Salem graphic artist wins state grant to sustain work

Jane Malone made ends meet during Covid and kept making art. Her efforts were rewarded through the Artist Resilience Program.

Salem graphic artist Jane Malone poses with her artwork (Courtesy/Jane Malone)

Salem artist Jane Malone was scrolling through Facebook one day when she liked a post–Oregon artists who had made it through the pandemic had a chance to win some cash. 

“We had been living off savings for awhile and I just happened to see the post,” Malone said. “I thought, yes I’m an artist and I’m resilient so I threw my hat in.”

It paid off. 

Malone was named this week as one of the 485 artists across the state to win a recovery grant ranging between $1,000 and $5,000. Malone took home $1,200 of the $2.75 million distributed. 

“In reaching Oregon’s artists, we know we are not only supporting these individuals financially, but also enabling them to continue their creative careers and enliven the cultural environments of Oregon,” said Brian Rogers, executive director of the Oregon Arts Commission in a prepared statement.

The commission partnered with the Oregon Community Foundation and Marion L. Miller Foundation to offer the grants to artists to experience financial hardship during the pandemic due to loss of income or opportunity to financially benefit from their art. 

For Malone, the pandemic hit hard.

A freelance graphic artist, Malone saw opportunities dry up fast as Covid cases swept over the state bringing regulations for crowd sizes and events. 

“I was in event promotion and then Covid hit and it was an absolute dance to stay afloat,” she said. 

The $1,200, Malone said, will go back into her art, which she describes as modern with a bit of a tattoo feeling. 

“I have thick outlines in a lot of it and I just saturate with color,” Malone said.

Artist Jane Malone’s favorite piece of her work hangs over her bed at her Salem home (Courtesy/Jane Malone)

Her favorite piece? A pair of sugar skull brides standing in front of a stained glass window that hangs over her bed.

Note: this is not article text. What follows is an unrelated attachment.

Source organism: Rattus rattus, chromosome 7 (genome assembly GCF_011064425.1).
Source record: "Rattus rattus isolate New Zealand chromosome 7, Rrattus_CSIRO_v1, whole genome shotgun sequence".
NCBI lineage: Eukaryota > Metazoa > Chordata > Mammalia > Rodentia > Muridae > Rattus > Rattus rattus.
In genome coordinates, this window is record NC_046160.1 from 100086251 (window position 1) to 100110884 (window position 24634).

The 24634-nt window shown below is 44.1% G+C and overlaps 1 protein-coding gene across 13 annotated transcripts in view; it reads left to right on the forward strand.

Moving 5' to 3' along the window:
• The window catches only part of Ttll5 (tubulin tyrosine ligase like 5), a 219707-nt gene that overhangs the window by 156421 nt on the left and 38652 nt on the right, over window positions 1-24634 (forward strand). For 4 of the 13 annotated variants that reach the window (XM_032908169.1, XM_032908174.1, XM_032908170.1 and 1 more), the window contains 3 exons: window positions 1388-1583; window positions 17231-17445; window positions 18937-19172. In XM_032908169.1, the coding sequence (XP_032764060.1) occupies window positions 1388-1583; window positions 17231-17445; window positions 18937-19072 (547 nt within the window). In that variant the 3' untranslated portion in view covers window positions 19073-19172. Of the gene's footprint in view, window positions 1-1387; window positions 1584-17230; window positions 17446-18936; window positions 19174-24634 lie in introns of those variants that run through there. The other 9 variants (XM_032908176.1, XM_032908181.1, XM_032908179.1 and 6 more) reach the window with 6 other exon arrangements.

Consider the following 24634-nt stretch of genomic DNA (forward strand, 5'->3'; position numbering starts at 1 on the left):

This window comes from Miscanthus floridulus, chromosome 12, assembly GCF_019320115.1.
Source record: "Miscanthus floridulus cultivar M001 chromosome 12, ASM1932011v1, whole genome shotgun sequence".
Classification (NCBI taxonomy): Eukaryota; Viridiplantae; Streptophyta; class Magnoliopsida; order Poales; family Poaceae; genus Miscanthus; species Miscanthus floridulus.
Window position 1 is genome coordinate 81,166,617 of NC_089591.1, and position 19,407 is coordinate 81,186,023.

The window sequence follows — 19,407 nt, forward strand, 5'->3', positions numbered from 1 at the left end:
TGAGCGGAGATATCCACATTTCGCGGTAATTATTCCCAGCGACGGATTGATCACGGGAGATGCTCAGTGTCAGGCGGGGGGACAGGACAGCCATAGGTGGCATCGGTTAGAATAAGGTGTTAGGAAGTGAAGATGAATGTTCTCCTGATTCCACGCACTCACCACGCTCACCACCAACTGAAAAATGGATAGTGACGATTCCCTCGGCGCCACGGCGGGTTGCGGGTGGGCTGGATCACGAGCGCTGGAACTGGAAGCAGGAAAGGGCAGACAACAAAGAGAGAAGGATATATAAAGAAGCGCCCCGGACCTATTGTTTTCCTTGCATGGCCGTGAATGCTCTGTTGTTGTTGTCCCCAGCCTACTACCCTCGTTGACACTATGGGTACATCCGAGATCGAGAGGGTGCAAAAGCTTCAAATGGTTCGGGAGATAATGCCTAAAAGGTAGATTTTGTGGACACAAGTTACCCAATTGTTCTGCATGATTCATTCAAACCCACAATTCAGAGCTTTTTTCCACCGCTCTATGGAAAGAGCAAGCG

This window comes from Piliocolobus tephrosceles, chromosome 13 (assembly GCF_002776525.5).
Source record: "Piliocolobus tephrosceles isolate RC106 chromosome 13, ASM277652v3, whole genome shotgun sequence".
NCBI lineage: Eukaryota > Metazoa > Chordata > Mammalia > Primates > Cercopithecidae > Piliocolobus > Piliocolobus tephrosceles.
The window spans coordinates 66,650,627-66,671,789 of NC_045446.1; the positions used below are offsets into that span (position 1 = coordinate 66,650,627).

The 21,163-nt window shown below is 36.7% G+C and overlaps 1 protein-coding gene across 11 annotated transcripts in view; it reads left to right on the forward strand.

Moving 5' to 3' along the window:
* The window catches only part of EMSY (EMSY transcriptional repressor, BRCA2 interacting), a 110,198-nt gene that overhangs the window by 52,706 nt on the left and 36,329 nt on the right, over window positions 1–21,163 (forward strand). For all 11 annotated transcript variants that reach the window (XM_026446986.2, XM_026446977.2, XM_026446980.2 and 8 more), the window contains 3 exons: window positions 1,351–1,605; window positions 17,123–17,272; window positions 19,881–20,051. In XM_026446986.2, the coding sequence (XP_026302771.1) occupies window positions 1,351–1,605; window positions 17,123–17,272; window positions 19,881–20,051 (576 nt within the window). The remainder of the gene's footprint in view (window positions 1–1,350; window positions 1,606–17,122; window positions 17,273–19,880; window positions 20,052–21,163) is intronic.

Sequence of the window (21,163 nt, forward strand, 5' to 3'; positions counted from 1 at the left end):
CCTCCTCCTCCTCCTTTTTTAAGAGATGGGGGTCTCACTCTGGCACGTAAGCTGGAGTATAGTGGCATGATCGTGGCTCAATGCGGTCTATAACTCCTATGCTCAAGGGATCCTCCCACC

“I don’t see well at all, I’m really near-sighted,” Malone said. “When I take my glasses off and look at it, there’s no outline. It’s like when rain obscures a window and all you see is the lights from the city.”

And the city of Salem is a big part of her inspiration. After growing up in Albuquerque, New Mexico, Malone moved to the Pacific Northwest about 10 years ago with her two children–a son, 11, and a daughter, 23,–and her partner, Roger. 

“From the desert, the Pacific Northwest looks like utopia,” she said. “It’s just beautiful. Even the air feels like it has life here. It’s crazy that people grew up here and it’s like, you live in paradise but to them it’s just a Tuesday.”

Malone’s art reflects what she sees in Salem but it can also be seen around Salem. She has a 30×40 inch mural hanging in the Infinity Room downtown and is set to have a Halloween installation there in 2023. She also has a booth at the Saturday market.

“We’re the big purple tent and I might be the sandal of the Saturday market because I have pin-up stickers,” Malone said. “There’s a certain amount of tongue in cheek with my art.”

That includes quarantine badges she created, also available at her big purple tent, for things like not hoarding toilet paper and refraining from “hooking up.”

According to the Oregon Arts Commission, Malone was not the only artist influenced and impacted by the pandemic.

A total of 600 eligible applicants for the grants reported $9.1 million in revenue losses during the pandemic. 

 “In times of crisis, artists help us make sense of our world and stay connected to one another,” said Martha Richards, executive director of the Miller Foundation in a prepared statement.

For Malone, she’s stayed connected to her art which includes screen printing–a callback to how she got started with her grandfather’s photo finisher–painting, graphic design, and stickers. 

“I dabble in everything, just general nonsense I guess,” Malone said. “I never won anything though, so this was exciting.”

Other Salem artist winners included Nathan Helgeson (music), Tracie Hodgson (visual arts), Graham Middleton (music), Greg Moreland (theater) and Denise Steele (multidisciplinary). Their grants range from $1,000-$5,000.

Contact reporter Caitlyn May at [email protected].

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